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This article is about the Egyptian goddess. For other uses, see Menat (disambiguation).
Part of a menat necklace said to depict Hariesis (Horus) extending a sistrum in front of the goddess Sekhmet, who is flanked by the goddesses Wadjet as the cobra and Nekhbet as the white vulture, who were the protectors of Upper and Lower Egypt, respectively. Held in the supplicant's other hand is a complete menat, showing the strings of beads.
An elaborate menat necklace depicted in a relief at the Temple of Hathor at Dendera

Menat (ancient Egyptian mnj.t) was a name used for the goddess Hathor.[1] With a slightly different hieroglyphic spelling,[2] it referred to an ancient Egyptian artifact which, like the sistrum, was closely connected with the goddess Hathor.[3] It was held in the hand by its counterpoise and used as a rattle by Hathor's priestesses.[4] Often it was worn as a protective amulet, even by Apis bulls, the sons of Hathor.[5]

The menat comprised a plate termed an aegis (Greek for "shield"), worn on the chest, to which strands of beaded strings were attached. The other ends of the strings were tied to a counterweight which dangled on the wearer's back.[6] The aegis was often made of faience, but other materials as varied as leather and bronze were also used.[7] It was often inscribed or bore depictions of deities associated with Hathor, such as the one of Sekhmet displayed to the right.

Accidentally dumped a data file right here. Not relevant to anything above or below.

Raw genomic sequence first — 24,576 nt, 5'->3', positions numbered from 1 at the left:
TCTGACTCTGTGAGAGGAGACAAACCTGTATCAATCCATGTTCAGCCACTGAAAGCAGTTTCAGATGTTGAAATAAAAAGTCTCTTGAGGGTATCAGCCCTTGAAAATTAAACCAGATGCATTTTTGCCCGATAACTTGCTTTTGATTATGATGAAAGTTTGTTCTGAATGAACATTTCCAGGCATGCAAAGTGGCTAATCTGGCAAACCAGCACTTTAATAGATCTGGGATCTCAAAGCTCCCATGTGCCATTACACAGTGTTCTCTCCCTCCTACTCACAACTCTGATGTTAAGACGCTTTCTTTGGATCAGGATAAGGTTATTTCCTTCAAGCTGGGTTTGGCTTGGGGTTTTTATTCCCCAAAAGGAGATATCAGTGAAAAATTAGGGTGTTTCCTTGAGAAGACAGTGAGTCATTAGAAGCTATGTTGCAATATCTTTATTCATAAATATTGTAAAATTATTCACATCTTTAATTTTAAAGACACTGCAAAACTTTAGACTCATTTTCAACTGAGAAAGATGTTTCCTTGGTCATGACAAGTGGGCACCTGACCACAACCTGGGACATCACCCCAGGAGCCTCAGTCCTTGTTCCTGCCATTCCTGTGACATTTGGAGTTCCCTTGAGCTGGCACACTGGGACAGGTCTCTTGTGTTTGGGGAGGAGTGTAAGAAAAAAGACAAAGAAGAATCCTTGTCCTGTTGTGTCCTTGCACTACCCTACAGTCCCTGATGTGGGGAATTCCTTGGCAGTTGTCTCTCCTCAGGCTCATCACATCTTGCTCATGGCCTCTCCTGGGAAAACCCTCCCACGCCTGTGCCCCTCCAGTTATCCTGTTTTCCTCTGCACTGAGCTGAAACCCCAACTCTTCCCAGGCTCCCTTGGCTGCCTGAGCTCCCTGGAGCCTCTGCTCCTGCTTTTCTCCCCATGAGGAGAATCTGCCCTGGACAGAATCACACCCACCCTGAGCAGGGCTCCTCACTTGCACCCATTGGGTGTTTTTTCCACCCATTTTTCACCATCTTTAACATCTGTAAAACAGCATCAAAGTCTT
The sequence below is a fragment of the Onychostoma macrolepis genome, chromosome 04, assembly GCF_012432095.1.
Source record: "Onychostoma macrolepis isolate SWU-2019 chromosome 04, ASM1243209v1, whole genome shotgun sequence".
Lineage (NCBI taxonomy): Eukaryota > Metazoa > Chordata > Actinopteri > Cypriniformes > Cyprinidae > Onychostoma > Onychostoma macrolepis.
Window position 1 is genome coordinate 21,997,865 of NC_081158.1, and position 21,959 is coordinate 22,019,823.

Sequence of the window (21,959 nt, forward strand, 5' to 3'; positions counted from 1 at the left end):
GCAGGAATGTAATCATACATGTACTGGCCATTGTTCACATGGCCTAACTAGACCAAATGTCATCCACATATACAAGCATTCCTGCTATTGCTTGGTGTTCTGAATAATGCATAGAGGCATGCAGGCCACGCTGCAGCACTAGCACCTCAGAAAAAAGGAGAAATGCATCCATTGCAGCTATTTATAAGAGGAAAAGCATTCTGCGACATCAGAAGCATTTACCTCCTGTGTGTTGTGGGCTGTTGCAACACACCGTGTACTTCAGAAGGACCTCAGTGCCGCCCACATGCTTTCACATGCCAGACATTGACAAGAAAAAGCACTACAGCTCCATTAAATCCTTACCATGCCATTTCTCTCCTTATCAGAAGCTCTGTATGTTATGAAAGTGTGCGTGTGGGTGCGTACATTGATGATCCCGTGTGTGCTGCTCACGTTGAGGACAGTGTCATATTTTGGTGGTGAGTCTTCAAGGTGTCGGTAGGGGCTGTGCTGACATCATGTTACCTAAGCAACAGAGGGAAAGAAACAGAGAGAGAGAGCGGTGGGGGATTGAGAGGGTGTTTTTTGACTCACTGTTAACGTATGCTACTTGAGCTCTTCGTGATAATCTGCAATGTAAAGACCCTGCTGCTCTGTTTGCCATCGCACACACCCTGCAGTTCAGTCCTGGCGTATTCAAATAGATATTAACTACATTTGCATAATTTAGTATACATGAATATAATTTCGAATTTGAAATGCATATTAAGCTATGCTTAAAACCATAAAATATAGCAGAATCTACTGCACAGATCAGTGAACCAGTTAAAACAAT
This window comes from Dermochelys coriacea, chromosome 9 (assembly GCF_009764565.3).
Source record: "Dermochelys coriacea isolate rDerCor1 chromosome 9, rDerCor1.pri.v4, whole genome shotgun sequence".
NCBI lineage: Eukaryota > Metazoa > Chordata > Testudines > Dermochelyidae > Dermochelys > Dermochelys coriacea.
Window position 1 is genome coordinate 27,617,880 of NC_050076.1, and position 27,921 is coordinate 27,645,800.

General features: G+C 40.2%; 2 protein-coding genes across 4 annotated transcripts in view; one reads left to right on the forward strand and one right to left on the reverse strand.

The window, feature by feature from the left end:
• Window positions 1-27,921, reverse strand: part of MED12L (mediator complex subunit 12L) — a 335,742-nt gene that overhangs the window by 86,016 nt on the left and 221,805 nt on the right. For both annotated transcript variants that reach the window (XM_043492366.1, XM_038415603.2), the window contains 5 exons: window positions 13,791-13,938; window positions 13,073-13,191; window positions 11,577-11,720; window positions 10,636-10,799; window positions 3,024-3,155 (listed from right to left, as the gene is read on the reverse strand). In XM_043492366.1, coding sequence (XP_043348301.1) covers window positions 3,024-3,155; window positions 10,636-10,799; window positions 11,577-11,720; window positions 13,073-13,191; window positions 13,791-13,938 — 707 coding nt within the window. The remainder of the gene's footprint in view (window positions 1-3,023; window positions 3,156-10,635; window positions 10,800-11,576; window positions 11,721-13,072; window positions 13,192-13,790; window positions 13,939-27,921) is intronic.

The necklace was meant to ensure good luck and fortune and to protect against evil spirits. It was also worn for protection in the afterlife and is often found buried with the dead, given as a grave gift since Ramesside times (the Nineteenth and Twentieth Dynasties that comprise the last two-thirds of the period known as the New Kingdom).[8] Worn by women, it was expected to foster fruitfulness and good health, while among men it signified virility.[9]


  1. ^ Ermann & Grapow, op. cit., 2, 76, 4.
  2. ^ Ermann & Grapow, op. cit., 2, 75.18-76.3.
  3. ^ Armour, op.cit., p. 91.
  4. ^ Hart, op. cit., p. 65.
  5. ^ Van der Toorn et al., op.cit., p. 70.
  6. ^ Bianchi, op. cit., p. 202.
  7. ^ Petrie Museum Collection - search for menat
  8. ^ Lurker, op. cit., p. 132.
  9. ^ Doniger, op. cit., p. 709.


  • Robert A. Armour, Gods and Myths of Ancient Egypt, American Univ. in Cairo Press 2001
  • George Hart, The Routledge Dictionary Of Egyptian Gods And Goddesses, Routledge 2005
  • Manfres Lurker, Lexikon der Götter und Symbole der alten Ägypter, Scherz 1974
  • Robert Steven Bianchi, Daily Life of the Nubians, Greenwood Press 2004
  • Wendy Doniger, Merriam-Webster's Encyclopedia of World Religions, Merriam-Webster 1999
  • Karel van der Toorn, Pieter Willem van der Horst, Bob Becking, Wm. B. Eerdmans, Dictionary of Deities and Demons in the Bible, Wm. B. Eerdmans Publishing 1999
  • Erman, Johann Peter Adolf, and Hermann Grapow, eds. 1926–1953. Wörterbuch der aegyptischen Sprache im Auftrage der deutschen Akademien. 6 vols. Leipzig: J. C. Hinrichs’schen Buchhandlungen. (Reprinted Berlin: Akademie-Verlag GmbH, 1971).

External links[edit]

Media related to Menat-necklace and counterpoise at Wikimedia Commons